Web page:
CHARLOTTE, N.C. — Charlie Comero has been a vocal and dedicated activist for the LGBTQ community, as well as a strong ally in the fight for racial equality, and for those efforts has been honored by Charlotte Magazine as one of their 2016 Charlotteans of the Year.
Comero is the co-founder of 41 Percent, along with Ashley Williams, which matches up members of the community with one another to form a mutual support system.
The issue is one of life and death, the name of the organization taken from a statistic derived from a 2014 study conducted by the Williams Institute that showed 41 percent of trans people had attempted suicide at least once in their lives, compared to around 20 percent for lesbian, gay and bisexual people and 4.6 percent of the overall U.S. population.
“We’re trying to make sure that people don’t want to kill themselves, very frankly,” Williams told qnotes in August.
He has also spoken at countless events and rallies on behalf of the community, as well as protested for black and trans lives.
After HB2 passed, Comero printed out cards that read:
My name is Charlie.
I’m following the law that was passed on
March 23rd. I am a transgender man who would
rather be using the men’s room right now.
This is likely uncomfortable for both of us.
Please contact your legislature
and tell them you oppose HB2.
The message went viral, bringing national attention. It was one of many actions taken by individuals in the state to draw attention to the dangerous situation trans people were facing under a law that required them to use the bathrooms that match the gender on their birth certificates, regardless of their identity, in public owned buildings.
He granted interviews to national publications and wrote about his feelings and experiences in an HB2 affected North Carolina for Mother Jones.
After the police shooting death of Keith Lamont Scott Comero was present throughout the Charlotte Uprising protests, providing some of the best Facebook live feeds documenting what was happening on the streets.
He arrived at the photo shoot for the Charlotte Magazine feature holding a sign reading, “Only when black lives matter will all lives matter.”
“A huge part of my work is around black lives,” he said. “My heart’s calling me toward that work. White people should start showing up, come join us, and see for themselves that the reason we do this is, it’s all about love.”
He also wants to center the voices of people of color.
“There’s a lot of trans people of color doing amazing things,” he said.
Read the full profile on Comero here.
CMS superintendent Ann Clark also named a 2016 Charlottean of the Year
Another Charlottean honored on Charlotte Magazine’s list of honorees has stood up for trans lives, superintendent of Charlotte-Mecklenburg Schools Ann Clark, who fought for students’ rights this year.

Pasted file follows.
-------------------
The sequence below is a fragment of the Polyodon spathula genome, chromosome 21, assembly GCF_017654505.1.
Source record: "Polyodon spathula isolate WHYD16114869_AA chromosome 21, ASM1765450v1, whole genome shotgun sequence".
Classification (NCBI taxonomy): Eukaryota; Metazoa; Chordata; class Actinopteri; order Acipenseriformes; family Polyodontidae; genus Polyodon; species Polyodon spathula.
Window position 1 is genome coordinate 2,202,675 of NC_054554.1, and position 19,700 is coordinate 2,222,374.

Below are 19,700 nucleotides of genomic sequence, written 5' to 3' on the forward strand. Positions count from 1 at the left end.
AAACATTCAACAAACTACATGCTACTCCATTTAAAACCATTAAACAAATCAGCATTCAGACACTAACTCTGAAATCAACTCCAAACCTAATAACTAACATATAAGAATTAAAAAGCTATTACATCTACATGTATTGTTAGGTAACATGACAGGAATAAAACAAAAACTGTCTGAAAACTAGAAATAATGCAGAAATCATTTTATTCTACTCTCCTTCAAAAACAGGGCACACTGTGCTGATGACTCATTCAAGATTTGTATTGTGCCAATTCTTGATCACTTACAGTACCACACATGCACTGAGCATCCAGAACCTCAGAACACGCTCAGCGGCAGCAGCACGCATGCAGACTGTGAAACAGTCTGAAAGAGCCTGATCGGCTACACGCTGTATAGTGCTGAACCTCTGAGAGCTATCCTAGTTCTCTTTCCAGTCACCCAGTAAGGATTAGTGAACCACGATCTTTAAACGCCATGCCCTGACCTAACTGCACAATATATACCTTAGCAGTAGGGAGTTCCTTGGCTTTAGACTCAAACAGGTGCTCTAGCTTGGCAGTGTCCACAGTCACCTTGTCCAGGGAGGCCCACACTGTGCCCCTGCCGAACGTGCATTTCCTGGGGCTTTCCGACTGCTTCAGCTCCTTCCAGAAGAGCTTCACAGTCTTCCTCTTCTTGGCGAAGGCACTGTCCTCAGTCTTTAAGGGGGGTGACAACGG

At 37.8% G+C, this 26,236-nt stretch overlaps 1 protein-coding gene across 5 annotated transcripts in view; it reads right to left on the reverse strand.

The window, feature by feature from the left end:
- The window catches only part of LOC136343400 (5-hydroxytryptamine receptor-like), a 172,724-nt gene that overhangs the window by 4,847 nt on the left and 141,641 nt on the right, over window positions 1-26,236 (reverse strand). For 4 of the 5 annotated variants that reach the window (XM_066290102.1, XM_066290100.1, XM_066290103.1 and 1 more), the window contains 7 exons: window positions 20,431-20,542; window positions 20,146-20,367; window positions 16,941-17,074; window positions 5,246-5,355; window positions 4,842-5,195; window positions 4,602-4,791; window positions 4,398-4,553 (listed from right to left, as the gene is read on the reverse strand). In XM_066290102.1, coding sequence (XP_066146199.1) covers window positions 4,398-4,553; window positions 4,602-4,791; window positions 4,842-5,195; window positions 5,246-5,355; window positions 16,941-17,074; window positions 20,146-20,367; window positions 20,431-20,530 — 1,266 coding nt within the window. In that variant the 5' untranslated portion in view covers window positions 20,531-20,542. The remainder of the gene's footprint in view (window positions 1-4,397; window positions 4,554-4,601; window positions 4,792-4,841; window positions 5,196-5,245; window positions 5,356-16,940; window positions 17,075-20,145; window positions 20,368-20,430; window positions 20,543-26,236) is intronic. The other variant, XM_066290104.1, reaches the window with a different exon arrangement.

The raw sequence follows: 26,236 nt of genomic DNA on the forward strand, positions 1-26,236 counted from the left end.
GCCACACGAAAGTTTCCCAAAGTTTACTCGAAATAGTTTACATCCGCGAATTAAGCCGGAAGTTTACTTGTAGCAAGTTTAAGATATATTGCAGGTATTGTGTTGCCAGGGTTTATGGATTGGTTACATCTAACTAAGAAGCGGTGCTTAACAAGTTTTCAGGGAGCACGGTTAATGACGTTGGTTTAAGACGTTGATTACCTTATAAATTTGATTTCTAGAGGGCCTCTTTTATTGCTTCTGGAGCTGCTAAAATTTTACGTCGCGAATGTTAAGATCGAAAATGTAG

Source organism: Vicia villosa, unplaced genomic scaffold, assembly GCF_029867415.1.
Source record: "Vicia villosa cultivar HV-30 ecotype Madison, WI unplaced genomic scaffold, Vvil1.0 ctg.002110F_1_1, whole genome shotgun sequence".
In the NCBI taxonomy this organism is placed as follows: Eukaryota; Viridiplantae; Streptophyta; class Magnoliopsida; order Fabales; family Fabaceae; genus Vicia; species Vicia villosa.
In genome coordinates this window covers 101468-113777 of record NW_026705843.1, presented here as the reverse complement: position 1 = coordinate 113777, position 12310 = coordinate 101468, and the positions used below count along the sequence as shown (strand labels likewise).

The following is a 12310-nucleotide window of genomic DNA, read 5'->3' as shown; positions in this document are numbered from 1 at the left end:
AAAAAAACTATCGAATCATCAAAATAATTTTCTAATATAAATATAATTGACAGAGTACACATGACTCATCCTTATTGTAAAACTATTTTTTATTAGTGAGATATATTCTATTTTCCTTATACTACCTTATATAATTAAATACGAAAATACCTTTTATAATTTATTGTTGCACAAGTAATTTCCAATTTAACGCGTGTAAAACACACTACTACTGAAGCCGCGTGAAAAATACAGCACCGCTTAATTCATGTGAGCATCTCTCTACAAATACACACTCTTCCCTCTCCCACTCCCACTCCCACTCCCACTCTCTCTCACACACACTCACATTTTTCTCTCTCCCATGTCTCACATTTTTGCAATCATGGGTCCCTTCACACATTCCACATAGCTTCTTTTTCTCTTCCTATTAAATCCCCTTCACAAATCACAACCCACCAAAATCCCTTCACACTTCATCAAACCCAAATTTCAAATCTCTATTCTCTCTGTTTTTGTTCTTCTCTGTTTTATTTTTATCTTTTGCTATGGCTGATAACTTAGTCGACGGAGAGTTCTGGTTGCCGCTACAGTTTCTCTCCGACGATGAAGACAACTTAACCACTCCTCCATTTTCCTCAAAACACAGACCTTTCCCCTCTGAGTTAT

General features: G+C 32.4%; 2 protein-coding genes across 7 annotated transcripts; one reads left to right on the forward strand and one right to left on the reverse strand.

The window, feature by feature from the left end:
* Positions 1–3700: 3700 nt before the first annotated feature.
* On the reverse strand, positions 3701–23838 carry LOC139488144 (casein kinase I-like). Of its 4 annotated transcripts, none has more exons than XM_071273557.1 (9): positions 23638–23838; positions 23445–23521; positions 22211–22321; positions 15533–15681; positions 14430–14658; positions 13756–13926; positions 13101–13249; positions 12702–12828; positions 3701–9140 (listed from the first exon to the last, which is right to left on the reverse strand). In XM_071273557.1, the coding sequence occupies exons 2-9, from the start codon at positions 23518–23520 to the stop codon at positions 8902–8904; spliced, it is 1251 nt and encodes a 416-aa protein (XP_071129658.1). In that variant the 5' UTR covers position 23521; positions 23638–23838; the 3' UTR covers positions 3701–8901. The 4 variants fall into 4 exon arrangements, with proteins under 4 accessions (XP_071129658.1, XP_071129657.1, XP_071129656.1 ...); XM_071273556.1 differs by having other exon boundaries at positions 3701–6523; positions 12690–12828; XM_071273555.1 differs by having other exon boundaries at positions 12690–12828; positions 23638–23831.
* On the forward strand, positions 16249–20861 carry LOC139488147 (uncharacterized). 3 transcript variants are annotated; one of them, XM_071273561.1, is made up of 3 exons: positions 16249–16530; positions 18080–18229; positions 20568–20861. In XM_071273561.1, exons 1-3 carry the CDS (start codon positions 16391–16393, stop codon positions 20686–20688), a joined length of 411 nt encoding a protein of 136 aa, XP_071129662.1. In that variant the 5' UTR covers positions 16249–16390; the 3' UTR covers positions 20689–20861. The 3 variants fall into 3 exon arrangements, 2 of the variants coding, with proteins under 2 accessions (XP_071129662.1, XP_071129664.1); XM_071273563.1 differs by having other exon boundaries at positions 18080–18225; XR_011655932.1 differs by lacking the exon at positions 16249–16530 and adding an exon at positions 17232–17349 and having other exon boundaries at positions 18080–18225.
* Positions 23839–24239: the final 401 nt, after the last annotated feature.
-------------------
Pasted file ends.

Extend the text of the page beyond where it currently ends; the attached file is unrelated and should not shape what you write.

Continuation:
Clark announced in June that students in the public school system would be able to choose their name and pronoun when they returned to school. Further, the gender identities were to be honored in restrooms, locker rooms, yearbooks and graduation ceremonies, and teachers were not to segregate students based on gender when there would be no benefit to doing so, such as lining students up by boys and girls.
The bathroom and locker room portion of the new provisions were put on hold after an August Supreme Court ruling that blocked a ruling by a lower court granting rights to a trans student in Virginia allowing the school board time to prepare an appeal to the decision. The other reforms remained in place.
Concerning locker rooms and restrooms, “we will continue to protect the privacy rights of all students,” Clark said in a news conference. “We will continue to work with each transgender student and his or her parents to make sure there is a plan that protects the privacy of that student and makes that student feel welcomed.”
Clark was also personally moved by the Scott shooting, having worked as the first principal at the school Scott’s son would have attended, Vance High School.
“I think not just the Keith Scott incident, but incidents across our nation, show us we do still have to deal with racial prejudice. We do still have to deal with individuals who feel a lack of hope that has sustained them through multiple generations through their family,” she told the magazine. “I do see public education nationally, and certainly CMS locally, as contributors to changing that narrative.”
To that end, Clark held community sessions, workshops and “superintendent coffees” to better understand the needs of under served communities, in a Charlotte that continues to be largely segregated along racial lines.
“On October 11, Clark and the Charlotte-Mecklenburg school board unveiled a student assignment review plan,” Charlotte Magazine reports. “Clark believes the plan can propel Charlotte from the bottom rung of the economic mobility ladder by giving low-income students more choice. In Phase 1 of the plan, which as of press time had not been formally approved by the school board, students from state-designated low-performing schools get a priority ranking in a lottery to attend magnet schools. It also gives special priority to students who attend schools that the state has deemed low-performing for three consecutive years.
“Currently, six schools match that description. If the board approved Phase 1 in November, after we sent this story to press, Clark and the system were scheduled to start moving toward Phase 2, which will focus on the high school feeder pattern and school boundaries.”
Clark will not remain as superintendent at CMS, but the positive impact of the work she has done will live on.
Read the full profile on Clark here.